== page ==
Some Criminals Hide in the Classroom

The latest report concerning the chemistry teacher arrested for allegedly showing his class how to make a bomb compelled me to research recent news regarding questionable activities by those to which we entrust our children. The reports were so numerous that the research was narrowed to the past two weeks.

Far from scientific, a simple browser search revealed stories concerning 21 different teachers. The offenses ranged from changing answers on standardized student tests to child pornography. The stories came from all over the country — from 17 different states.

You may be stunned (or not) to know these reports included an alleged gun dealer, drug addicts, a bomb maker, a NAMBLA(North American Man/Boy Love Association) member, and child pornographers. Of course, the reports also include teachers having sexual relations with their students. The youngest sexual abuse victim in these particular reports was 10.

By the way, the alleged gun dealer was arrested with a 9mm handgun in his pocket while leaving home to teach his ninth-grade class. It gives new meaning to the concept of keeping the guns out of the classroom. Apparently, we have to start sending the teachers through metal detectors too.

In one of the more bizarre cases, a band teacher from Illinois is charged with abusing 16 students. He allegedly tied young girls to chairs with duct tape and rope – and reenacted scenes from his sexual bondage porn collection.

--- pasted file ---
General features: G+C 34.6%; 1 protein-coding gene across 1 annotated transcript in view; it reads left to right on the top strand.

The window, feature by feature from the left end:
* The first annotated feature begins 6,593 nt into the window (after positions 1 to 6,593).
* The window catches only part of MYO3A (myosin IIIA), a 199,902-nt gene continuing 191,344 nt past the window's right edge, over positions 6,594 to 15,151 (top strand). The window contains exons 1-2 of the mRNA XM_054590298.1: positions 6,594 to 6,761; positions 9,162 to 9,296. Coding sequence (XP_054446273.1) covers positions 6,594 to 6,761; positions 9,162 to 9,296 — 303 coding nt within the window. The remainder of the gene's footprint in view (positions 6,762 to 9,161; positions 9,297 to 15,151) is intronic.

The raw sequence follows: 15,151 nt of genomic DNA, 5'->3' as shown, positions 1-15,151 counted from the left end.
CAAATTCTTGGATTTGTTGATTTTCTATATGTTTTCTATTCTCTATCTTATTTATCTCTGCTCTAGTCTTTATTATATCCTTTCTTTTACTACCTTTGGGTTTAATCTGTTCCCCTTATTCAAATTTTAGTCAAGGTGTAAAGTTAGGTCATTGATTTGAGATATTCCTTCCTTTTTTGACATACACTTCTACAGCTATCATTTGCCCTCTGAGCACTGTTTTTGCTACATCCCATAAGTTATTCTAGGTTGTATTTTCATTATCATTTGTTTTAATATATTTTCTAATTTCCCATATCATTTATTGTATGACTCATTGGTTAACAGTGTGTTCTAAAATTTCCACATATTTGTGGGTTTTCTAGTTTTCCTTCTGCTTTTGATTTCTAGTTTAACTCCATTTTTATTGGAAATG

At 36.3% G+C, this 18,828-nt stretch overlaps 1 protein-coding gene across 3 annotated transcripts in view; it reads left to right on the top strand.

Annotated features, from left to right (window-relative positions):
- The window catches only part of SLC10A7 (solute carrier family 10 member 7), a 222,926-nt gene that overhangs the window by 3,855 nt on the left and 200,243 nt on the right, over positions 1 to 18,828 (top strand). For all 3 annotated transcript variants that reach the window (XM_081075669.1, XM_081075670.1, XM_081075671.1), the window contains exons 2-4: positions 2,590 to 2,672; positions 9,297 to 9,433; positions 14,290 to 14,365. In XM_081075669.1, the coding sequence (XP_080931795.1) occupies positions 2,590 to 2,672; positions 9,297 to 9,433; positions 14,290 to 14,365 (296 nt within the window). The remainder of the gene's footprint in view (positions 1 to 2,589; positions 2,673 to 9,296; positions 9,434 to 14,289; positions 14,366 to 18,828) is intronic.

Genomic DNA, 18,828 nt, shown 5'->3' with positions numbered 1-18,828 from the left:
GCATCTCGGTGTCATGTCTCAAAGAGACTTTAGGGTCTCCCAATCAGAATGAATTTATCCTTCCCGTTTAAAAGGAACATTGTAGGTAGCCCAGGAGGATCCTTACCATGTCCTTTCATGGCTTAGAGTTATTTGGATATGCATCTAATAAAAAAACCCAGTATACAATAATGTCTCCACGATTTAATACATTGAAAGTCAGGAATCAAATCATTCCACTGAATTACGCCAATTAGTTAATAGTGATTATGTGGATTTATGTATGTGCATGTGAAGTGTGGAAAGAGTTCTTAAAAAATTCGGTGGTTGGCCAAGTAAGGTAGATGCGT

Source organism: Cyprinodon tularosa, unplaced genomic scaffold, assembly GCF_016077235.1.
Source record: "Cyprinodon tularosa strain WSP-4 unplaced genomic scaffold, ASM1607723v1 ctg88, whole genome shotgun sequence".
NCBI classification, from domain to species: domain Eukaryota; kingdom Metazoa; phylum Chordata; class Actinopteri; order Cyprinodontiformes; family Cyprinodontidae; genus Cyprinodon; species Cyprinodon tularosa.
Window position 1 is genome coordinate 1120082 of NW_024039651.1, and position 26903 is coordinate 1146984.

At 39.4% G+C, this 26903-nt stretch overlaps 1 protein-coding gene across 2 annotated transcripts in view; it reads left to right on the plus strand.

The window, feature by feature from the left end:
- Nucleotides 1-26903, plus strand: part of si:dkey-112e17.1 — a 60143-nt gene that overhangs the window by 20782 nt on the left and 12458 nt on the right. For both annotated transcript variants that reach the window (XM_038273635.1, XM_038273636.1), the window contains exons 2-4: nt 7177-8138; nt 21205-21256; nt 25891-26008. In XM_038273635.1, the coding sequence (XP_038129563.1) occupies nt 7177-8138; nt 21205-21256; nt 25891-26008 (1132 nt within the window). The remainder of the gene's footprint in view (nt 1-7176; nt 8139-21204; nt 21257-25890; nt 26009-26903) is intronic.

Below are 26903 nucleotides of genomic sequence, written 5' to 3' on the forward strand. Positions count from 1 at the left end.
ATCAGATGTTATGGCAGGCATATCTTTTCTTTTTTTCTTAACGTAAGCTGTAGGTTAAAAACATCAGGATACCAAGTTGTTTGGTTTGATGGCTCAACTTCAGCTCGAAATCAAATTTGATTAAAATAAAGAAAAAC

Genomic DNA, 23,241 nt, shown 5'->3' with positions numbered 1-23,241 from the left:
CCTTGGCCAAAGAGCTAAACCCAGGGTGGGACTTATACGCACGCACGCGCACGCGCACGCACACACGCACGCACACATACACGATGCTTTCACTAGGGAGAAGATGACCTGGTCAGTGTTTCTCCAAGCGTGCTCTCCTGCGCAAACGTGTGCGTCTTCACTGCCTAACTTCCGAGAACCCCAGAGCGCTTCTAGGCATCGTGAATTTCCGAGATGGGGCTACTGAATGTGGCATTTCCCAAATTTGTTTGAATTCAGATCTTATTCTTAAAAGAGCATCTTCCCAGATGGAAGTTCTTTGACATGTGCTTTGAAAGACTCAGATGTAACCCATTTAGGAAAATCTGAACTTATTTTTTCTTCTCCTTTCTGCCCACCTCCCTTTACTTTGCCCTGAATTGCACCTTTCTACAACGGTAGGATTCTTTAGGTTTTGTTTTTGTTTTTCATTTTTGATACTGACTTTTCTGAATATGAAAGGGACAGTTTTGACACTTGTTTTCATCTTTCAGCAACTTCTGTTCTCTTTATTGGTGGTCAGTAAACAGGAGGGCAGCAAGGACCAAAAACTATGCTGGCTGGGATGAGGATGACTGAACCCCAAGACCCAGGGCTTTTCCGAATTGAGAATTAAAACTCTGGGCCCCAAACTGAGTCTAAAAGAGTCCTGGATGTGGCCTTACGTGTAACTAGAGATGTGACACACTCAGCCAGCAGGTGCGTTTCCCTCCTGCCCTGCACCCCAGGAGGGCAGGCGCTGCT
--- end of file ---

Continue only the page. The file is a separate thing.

Although it pales in comparison to the above, a junior high school teacher from Texas was arrested for providing beer and liquor to her students at her home. Police found 40 underage students drinking alcohol in her house when she was arrested.

Another teacher allegedly forced a 10 year-old-boy to spray himself with Lysol in front of his classmates. The teacher thought the boy’s body order was offensive.

Now, I realize these teachers are in the considerable minority. To the parents of these young victims, that’s irrelevant. Our schools employ many good teachers . . . and some truly great ones. I think, though, any parent will find these stories daunting. Are we truly protecting our children from these predators?

Sure, schools fingerprint prospective hires and compare them against databases of known offenders. Of course, that only works if the offender has been arrested/convicted. We know that child molesters are drawn towards jobs placing them in direct contact with their prey.

There exists a critical need for teachers across the country. It’s a tough nut to crack. What can be done? The only suggestions I have would take more time and money: polygraphs and psych profiles. We require these from employees in our intelligence branches. Shouldn’t we protect our National Treasurers with the same intensity as our National Secrets? Granted, these two stop-gap measurers would not necessarily catch all possible perpetrators. Parents must maintain vigilance to protect their children from harm. There are no easy solutions to protect our most vulnerable from those attempting to exploit them.



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